Tag Archives: Ltd.

Wine of the week: Tiamo Rose NV

Tiamo roseHow do you make quality, affordable canned wine? Check out the Tiamo rose

A restaurant trade magazine review of the Tiamo rose, an Italian pink, called it a “serious wine in a can.” Frankly, I can think of no higher praise.

Too much canned wine, as I’ve discovered over the past couple of years, is made to be sold in a can, and not made to be wine. The Tiamo, from the always top-notch Winesellers, Ltd., in suburban Chicago, is wine that happens to come in a can instead of a bottle. And boy, can you can taste the difference.

That means you can take the Tiamo rose ($5/375 ml can, purchased, 12%) on a picnic, to the beach, or on a camping trip and not worry that it will taste like like cherry Kool-Aid or watery and bitter lemonade. Frankly, it’s also wine you can drink at home. Open the fridge, pop open the top, pour it in a glass, and not know the difference. In other words, just the wine for the upcoming Labor Day weekend, whether you’re on the road or staying on the back porch.

The Tiamo is slightly fizzy, with some floral aromas and almost red plum fruit. It’s balanced, as all rose should be, is bone dry, and has a surprisingly long finish. The price works out to $10 a bottle, which is a fair value. One key to that, given the inflated prices of many canned wines, is that it’s non-vintage; that is, the grapes used to make it come from several vintages. This keeps the price down, and vintage doesn’t really matter any way. It’s a canned win, after all – who is going to age it?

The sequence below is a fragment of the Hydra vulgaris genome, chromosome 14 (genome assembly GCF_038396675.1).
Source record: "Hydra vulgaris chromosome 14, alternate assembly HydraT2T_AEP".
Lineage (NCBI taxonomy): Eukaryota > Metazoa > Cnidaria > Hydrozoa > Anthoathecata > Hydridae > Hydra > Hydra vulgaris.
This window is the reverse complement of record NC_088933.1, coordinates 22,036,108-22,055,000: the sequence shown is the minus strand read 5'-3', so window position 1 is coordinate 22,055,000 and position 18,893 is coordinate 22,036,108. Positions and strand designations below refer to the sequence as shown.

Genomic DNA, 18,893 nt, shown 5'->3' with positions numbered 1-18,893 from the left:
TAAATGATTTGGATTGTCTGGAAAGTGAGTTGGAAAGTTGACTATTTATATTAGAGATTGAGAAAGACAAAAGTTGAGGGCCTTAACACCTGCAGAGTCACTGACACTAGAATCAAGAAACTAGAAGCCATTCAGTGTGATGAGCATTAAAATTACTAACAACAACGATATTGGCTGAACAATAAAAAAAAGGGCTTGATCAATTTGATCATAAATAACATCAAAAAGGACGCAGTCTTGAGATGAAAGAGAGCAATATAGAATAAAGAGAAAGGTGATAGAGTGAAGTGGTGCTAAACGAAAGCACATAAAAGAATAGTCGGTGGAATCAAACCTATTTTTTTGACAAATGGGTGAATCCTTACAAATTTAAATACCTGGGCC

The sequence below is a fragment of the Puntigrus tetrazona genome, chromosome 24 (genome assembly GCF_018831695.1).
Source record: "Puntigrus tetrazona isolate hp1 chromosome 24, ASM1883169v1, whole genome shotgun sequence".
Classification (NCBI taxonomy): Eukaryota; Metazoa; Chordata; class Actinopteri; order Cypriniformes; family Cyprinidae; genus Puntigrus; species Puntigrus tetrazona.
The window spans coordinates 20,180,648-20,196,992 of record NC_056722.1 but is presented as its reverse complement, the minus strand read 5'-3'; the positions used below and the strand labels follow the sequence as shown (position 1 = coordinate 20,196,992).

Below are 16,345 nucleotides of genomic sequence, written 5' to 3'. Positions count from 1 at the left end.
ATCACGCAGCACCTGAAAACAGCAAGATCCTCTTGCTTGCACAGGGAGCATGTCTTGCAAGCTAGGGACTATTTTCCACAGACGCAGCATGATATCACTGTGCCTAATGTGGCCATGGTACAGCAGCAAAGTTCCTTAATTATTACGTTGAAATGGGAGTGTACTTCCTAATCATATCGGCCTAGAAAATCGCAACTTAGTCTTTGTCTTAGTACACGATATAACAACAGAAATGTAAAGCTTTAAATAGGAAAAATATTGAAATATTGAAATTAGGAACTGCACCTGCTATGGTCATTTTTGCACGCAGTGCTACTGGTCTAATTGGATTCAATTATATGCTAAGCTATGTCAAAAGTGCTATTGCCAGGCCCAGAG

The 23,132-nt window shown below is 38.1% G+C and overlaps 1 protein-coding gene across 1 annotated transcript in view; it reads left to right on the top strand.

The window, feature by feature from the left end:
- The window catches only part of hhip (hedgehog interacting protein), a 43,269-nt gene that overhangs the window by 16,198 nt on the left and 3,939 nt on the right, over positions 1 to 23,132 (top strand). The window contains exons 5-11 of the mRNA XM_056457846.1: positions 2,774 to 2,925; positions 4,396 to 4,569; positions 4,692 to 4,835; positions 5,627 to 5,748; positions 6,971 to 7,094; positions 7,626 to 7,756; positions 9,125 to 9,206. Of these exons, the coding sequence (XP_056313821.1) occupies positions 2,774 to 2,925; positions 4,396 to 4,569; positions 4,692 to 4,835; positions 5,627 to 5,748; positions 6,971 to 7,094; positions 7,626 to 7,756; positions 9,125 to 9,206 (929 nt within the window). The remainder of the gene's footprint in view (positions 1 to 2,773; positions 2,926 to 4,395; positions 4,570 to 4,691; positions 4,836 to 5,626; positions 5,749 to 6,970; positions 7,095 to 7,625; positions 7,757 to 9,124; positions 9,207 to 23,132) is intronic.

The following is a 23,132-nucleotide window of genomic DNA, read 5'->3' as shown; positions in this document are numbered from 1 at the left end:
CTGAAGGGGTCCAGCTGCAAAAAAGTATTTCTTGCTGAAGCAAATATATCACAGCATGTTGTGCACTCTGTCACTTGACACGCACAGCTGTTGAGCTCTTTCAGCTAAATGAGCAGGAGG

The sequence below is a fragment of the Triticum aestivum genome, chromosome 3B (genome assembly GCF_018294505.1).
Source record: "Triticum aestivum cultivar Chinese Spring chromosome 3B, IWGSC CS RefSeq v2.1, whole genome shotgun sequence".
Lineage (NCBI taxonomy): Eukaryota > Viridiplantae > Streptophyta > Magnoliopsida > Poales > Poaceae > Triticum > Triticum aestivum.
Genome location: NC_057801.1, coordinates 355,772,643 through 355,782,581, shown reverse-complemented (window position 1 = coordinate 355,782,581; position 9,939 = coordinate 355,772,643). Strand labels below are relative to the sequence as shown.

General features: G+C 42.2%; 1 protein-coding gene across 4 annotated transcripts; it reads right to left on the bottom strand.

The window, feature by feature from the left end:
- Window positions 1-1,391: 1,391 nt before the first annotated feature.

Imported by Winesellers Ltd.

Wine of the week: Mont Gravet Carignan Vieilles Vignes 2015

Mont Gravet CarignanLet’s not waste any time – the Mont Gravet carignan is the best cheap red wine I’ve tasted since the legendary and too long gone Osborne Solaz. To quote my notes: “This cheap French red couldn’t be any better and still be cheap.”

What makes the Mont Gravet carignan ($10, purchased, 12.5%) so wonderful? It’s not dumbed down for the so-called American palate. It’s varietally correct, not easy to do with a blending grape like carignan. It tastes of terroir, not common in $10 wine. I tasted this wine over and over, looking for flaws, because that’s what the Wine Curmudgeon does. I couldn’t find any.

What will you find? An earthy and fruity (blackberry?) wine, with a welcoming, almost figgy aroma, acidity that sits nicely between the fruit and the earthiness, and just enough tannins to do the job. It’s everything you could want in $10 wine – or $15 wine, for that matter. This is the kind of the the $10 Hall of Fame was made for.

Finally, a word about the importer, Winesellers Ltd., and the tremendous job it does finding great cheap wine. I recommend the company’s wines a lot, and that I have to find a retailer who has them and pay for them, as opposed to getting a sample, isn’t an obstacle. These are wines I buy not just to review, but to drink.

Wineseller looks for producers who care about the same things that I do – quality, value, and making wine that is distinctive and reflects where it came from. How many others do that, let alone for $10 wine?